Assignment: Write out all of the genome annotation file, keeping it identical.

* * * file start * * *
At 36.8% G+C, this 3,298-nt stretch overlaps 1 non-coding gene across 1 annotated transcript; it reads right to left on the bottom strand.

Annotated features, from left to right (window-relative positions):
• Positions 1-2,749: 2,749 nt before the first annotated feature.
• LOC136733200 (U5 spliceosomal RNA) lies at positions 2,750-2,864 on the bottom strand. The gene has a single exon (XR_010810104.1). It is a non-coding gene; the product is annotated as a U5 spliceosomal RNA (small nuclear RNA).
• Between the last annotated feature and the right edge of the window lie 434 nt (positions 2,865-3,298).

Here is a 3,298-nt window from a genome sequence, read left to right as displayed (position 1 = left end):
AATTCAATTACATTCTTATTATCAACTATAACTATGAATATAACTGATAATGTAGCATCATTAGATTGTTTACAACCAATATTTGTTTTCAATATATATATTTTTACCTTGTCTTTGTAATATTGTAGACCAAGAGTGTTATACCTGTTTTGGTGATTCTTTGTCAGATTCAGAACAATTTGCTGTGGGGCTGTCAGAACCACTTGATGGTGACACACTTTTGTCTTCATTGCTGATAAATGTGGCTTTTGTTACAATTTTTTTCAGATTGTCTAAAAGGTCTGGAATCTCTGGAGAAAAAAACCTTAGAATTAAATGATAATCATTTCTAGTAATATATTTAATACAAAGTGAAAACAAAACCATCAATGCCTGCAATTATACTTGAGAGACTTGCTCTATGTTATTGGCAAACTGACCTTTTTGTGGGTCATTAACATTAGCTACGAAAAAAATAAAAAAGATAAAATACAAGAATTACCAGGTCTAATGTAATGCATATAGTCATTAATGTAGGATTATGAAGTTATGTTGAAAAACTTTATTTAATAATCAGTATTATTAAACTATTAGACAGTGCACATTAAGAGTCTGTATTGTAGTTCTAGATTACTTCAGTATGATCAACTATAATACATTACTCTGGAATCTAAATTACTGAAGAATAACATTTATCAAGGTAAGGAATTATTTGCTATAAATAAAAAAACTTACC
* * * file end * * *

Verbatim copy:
At 36.8% G+C, this 3,298-nt stretch overlaps 1 non-coding gene across 1 annotated transcript; it reads right to left on the bottom strand.

Annotated features, from left to right (window-relative positions):
• Positions 1-2,749: 2,749 nt before the first annotated feature.
• LOC136733200 (U5 spliceosomal RNA) lies at positions 2,750-2,864 on the bottom strand. The gene has a single exon (XR_010810104.1). It is a non-coding gene; the product is annotated as a U5 spliceosomal RNA (small nuclear RNA).
• Between the last annotated feature and the right edge of the window lie 434 nt (positions 2,865-3,298).

Here is a 3,298-nt window from a genome sequence, read left to right as displayed (position 1 = left end):
AATTCAATTACATTCTTATTATCAACTATAACTATGAATATAACTGATAATGTAGCATCATTAGATTGTTTACAACCAATATTTGTTTTCAATATATATATTTTTACCTTGTCTTTGTAATATTGTAGACCAAGAGTGTTATACCTGTTTTGGTGATTCTTTGTCAGATTCAGAACAATTTGCTGTGGGGCTGTCAGAACCACTTGATGGTGACACACTTTTGTCTTCATTGCTGATAAATGTGGCTTTTGTTACAATTTTTTTCAGATTGTCTAAAAGGTCTGGAATCTCTGGAGAAAAAAACCTTAGAATTAAATGATAATCATTTCTAGTAATATATTTAATACAAAGTGAAAACAAAACCATCAATGCCTGCAATTATACTTGAGAGACTTGCTCTATGTTATTGGCAAACTGACCTTTTTGTGGGTCATTAACATTAGCTACGAAAAAAATAAAAAAGATAAAATACAAGAATTACCAGGTCTAATGTAATGCATATAGTCATTAATGTAGGATTATGAAGTTATGTTGAAAAACTTTATTTAATAATCAGTATTATTAAACTATTAGACAGTGCACATTAAGAGTCTGTATTGTAGTTCTAGATTACTTCAGTATGATCAACTATAATACATTACTCTGGAATCTAAATTACTGAAGAATAACATTTATCAAGGTAAGGAATTATTTGCTATAAATAAAAAAACTTACC